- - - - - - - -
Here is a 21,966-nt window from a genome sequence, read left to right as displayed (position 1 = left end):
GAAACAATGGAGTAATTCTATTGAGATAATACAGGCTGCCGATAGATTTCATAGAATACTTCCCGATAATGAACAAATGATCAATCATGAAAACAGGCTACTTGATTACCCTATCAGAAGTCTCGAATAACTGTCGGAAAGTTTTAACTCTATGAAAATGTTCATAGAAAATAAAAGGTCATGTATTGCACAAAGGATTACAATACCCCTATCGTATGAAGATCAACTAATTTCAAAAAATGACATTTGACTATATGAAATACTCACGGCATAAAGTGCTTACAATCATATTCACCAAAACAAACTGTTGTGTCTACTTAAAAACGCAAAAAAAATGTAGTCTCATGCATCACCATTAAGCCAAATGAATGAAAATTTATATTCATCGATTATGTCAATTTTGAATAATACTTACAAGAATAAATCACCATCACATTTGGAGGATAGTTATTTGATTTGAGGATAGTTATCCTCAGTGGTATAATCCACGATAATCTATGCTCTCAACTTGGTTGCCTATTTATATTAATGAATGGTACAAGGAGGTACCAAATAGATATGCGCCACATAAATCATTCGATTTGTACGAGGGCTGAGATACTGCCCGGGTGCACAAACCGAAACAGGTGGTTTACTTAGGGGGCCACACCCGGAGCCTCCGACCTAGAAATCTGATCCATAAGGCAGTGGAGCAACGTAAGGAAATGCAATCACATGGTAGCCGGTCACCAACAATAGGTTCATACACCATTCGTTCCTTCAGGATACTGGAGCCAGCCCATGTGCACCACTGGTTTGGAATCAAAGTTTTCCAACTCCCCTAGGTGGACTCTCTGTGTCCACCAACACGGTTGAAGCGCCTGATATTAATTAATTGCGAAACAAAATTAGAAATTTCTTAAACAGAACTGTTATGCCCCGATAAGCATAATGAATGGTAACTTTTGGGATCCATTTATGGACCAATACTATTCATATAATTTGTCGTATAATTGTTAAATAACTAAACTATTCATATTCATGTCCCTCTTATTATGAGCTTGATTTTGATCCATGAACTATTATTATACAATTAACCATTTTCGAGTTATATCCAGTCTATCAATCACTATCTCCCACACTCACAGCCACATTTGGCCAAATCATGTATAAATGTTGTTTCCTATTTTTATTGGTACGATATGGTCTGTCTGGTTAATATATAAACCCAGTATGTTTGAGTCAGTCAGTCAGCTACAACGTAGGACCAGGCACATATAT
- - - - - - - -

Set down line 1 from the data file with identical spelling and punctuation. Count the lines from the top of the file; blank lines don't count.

Here is a 21,966-nt window from a genome sequence, read left to right as displayed (position 1 = left end):